Chris Milk a film producer worked alongside the UN to create a VR film. Clouds Over Sidra, puts the user inside a Syrian refugee camp and follows a day in the life of 12-year- Sidra who has lived there for 18 months with thousands of other refugees.
Milk explains during a TED Talk explains “[virtual reality] connects humans to other humans in a profound way I’ve never before seen in any other form of media, and it can change people’s perception of each other, that is why I think virtual reality has the potential to actually change the world.”
Yet some people worry that such immersive technology, if not executed carefully, could backfire. Dropping viewers into a violent experience that’s shocking or horrific which might alienate them and make them not want to return or get involved, says Sam Gregory, a Harvard University adjunct lecturer on human rights. Or if people have no way to take action and help after seeing another’s plight, then virtual reality could end up being just another form of poverty tourism. “It’s confusing immersion for empathy,” Gregory says.
Unlike other projects that use scripted film or digital avatars, The Machine to Be Another relies on live performers and some on-stage ad-libbing to generate that deeper understanding between people. A performer can see and watch and mirror the movements of the participant. In some cases, a participant is handed an apple or an object at the same time as a performer. So they touch and see the same thing. A participant can drive the actions and interact with the “narrative” of the performer. And the two can also meet afterward and continue that understanding, Bertrand says. “Afterwards, you say, ‘I want to know more about your life.’”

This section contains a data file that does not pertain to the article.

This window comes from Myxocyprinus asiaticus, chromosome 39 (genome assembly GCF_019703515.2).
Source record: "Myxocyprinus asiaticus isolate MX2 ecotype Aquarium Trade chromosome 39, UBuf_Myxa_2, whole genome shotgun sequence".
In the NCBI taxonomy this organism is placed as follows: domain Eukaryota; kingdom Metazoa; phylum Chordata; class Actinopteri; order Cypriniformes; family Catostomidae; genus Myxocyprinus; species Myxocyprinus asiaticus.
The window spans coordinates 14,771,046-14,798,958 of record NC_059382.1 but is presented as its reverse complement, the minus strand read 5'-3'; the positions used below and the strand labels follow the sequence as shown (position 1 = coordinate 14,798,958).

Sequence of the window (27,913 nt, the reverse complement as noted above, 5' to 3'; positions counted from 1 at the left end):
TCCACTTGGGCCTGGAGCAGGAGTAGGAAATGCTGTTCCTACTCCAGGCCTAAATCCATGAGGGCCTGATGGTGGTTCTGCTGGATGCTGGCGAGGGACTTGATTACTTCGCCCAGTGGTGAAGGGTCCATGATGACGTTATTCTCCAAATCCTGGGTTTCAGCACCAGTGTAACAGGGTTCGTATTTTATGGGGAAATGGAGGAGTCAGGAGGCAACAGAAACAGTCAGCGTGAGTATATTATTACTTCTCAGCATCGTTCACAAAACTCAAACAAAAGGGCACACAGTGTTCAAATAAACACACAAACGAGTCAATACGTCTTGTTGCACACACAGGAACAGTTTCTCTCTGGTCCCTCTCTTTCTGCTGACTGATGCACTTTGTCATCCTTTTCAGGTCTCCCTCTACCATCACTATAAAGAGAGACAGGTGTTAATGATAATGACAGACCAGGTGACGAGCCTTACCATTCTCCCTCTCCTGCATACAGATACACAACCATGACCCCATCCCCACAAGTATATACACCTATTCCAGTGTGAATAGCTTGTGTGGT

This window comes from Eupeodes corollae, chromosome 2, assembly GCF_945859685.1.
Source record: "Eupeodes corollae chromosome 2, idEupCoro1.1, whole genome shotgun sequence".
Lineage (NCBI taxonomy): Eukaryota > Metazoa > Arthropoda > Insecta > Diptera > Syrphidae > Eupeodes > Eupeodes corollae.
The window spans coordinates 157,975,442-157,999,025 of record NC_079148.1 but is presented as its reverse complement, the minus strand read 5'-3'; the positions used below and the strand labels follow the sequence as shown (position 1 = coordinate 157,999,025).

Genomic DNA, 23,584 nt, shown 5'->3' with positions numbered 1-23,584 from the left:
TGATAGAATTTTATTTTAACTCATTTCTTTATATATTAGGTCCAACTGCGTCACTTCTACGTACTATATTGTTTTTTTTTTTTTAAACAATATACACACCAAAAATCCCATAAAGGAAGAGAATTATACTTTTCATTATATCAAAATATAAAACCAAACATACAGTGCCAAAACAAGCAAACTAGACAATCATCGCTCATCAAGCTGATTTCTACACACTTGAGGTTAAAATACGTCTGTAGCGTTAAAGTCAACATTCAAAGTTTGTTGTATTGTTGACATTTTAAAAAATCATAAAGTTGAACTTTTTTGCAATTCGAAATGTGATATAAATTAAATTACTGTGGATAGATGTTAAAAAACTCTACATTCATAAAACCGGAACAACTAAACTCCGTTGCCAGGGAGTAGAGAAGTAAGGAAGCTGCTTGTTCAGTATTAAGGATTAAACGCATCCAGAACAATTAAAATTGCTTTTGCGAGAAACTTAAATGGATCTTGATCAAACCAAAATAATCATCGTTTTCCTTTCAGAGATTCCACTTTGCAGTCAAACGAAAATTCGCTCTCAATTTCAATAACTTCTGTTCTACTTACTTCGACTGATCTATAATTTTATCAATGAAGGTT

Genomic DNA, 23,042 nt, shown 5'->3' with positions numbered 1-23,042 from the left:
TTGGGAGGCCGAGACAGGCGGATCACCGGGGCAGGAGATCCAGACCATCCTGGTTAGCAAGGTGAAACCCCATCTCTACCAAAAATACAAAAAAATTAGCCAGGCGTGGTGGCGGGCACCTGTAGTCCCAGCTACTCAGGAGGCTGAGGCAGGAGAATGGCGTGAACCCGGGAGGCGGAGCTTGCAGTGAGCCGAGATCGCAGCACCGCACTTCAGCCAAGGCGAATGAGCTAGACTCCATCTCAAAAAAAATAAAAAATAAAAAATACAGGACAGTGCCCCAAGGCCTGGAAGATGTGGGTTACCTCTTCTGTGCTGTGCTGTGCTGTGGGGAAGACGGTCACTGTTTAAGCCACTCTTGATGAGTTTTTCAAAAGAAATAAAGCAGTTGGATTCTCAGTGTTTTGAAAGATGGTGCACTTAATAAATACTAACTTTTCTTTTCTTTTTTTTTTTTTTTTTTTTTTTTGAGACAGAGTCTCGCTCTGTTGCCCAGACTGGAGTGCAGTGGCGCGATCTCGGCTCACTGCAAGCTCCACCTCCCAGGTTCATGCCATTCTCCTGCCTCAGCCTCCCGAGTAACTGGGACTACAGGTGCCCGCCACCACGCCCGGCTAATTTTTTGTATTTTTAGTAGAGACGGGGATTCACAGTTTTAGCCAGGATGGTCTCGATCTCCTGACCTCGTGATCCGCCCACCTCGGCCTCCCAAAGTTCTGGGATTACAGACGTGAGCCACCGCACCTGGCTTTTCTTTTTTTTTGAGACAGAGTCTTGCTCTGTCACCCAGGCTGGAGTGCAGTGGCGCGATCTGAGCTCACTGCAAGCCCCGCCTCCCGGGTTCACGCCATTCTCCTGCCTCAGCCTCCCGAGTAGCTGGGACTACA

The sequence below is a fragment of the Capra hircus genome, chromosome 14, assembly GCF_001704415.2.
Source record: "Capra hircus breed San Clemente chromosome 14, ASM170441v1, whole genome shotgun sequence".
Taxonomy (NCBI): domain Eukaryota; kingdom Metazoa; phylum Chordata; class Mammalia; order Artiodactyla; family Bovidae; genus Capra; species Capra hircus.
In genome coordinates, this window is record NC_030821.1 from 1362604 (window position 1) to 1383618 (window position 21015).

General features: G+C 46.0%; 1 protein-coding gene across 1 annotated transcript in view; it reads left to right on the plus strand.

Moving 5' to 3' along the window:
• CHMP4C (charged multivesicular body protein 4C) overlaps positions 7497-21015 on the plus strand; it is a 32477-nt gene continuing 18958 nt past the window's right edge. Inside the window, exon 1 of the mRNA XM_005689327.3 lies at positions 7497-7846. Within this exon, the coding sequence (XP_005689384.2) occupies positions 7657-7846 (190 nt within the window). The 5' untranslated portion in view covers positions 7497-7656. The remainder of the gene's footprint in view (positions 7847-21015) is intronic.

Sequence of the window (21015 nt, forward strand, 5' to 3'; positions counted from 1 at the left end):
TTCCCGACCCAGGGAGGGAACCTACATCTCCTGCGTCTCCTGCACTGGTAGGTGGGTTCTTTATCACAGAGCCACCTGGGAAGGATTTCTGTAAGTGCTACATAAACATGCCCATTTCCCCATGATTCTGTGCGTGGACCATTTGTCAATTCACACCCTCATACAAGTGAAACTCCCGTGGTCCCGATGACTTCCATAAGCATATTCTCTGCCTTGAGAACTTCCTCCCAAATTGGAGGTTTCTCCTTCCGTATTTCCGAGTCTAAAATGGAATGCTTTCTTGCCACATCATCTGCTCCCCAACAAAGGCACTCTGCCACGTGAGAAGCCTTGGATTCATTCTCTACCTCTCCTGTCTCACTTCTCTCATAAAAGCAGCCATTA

The experience can be powerful and some participants have said that the performer’s own voice becomes their own stream of consciousness. Yet for other users—as in the case of MIT research associate Ainsley Sutherland—the experience falls short. Sutherland tested out the project and says virtual reality is great for creating new experiences of subjectivity, perception, and sociality. “I think ’empathy’ is the wrong objective because it assumes too much about the power of visual immersion,” she says.
Bertrand says Be Another Lab plans to create more experiences of empathy that use no technology at all. “We don’t need technology to feel empathy,” he says. “The question is, ‘what would the world be like if we could better understand each other?’”